Manchester said that with a final go-through of the City Charter amendments, the first reading will be set for July 17, at the next city council meeting, and will be available for the public to access prior the the meeting at the city’s website.
In other business:
- The Lewisburg Literary Festival was awarded $6,000 grant from the city’s Arts & Humanities fund to underwrite the cost of speakers during the August festival. Greg Johnson said three authors will be speaking at the event.
- Monica and Aaron Maxwell, representing the Downtown Merchants Association, received a requested $20,000 to increase online media presence with Facebook, Instagram and Twitter. Aaron said, “This is not just for the merchants, it’s for all things Lewisburg. We need to be there.”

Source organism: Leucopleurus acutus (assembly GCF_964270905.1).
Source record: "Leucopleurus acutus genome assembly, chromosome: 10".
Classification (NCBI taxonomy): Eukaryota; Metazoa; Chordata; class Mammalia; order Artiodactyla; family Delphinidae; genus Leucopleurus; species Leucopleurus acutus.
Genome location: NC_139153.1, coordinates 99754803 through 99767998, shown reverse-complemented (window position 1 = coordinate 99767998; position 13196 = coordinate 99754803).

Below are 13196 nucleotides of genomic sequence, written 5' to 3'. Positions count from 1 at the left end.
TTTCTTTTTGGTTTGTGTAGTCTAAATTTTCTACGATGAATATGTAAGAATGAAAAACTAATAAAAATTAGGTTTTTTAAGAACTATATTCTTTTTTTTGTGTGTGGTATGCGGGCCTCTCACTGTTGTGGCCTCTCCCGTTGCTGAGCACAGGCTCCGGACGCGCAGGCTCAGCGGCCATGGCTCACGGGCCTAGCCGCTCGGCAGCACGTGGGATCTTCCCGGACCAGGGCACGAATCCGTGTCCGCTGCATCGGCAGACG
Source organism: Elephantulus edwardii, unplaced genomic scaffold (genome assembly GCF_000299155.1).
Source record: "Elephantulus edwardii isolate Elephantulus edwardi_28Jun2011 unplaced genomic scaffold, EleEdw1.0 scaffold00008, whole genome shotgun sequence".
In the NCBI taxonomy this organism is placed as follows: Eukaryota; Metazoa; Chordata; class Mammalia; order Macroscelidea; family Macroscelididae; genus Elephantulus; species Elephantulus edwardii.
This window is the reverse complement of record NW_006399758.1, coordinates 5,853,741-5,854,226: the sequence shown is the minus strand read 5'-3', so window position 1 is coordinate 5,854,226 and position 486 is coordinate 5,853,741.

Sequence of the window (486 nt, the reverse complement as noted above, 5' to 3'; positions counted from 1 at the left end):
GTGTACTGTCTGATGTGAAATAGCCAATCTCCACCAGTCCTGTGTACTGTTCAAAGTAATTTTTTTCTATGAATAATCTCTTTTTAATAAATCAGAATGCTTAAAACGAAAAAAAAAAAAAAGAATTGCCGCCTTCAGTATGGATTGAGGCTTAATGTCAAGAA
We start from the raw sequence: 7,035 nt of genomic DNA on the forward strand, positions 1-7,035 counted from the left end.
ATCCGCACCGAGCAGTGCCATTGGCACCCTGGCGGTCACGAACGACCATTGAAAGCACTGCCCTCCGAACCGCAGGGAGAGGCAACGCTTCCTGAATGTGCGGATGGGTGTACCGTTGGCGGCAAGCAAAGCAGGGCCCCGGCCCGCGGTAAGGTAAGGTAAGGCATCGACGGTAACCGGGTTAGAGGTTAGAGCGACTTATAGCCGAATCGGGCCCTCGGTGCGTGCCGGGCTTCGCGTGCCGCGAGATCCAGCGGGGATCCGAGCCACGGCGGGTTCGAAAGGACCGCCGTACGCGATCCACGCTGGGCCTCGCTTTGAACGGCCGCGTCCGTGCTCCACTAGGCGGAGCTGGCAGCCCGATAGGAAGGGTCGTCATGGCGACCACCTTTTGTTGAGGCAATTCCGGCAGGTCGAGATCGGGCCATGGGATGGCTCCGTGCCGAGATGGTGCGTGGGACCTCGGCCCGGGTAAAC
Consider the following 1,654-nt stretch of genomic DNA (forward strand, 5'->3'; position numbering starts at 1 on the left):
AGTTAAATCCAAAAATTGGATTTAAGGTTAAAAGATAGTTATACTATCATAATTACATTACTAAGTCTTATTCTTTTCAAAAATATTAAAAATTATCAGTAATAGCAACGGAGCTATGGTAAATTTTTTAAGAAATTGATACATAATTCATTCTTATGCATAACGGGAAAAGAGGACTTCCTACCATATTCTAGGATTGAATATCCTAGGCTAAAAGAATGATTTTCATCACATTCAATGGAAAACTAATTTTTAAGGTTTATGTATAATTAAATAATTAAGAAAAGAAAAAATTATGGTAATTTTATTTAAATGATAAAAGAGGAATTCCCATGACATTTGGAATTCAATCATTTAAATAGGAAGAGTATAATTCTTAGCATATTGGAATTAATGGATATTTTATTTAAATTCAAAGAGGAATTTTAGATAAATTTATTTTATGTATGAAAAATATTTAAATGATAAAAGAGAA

- The mayor presented names of appointees to various commission positions: Jason Long to the Building Commission for a renewed 5-year term; Skip Deegans to the Historic Landmarks Commission for a renewed 3-year term; Dave Nalker to the Library Board of Directors for a renewed 5-year term; and Roger Vanoy to the Planning Commission to fulfill the last year of Mallory Iles 3-year term to expire in June of 2019.
- Manchester announced that Governor Jim Justice appointed him to serve on the state Complete Streets Advisory Board.
- After more than 20 years serving the City of Lewisburg, Bonita Sienkiewicz will be retiring for “greener pastures.” The Mayor said Sienkiewicz “has helped the city immeasurably. She will be missed.”
- Police Chief Tim Stover modeled the department’s new uniform for the council’s admiration and approval.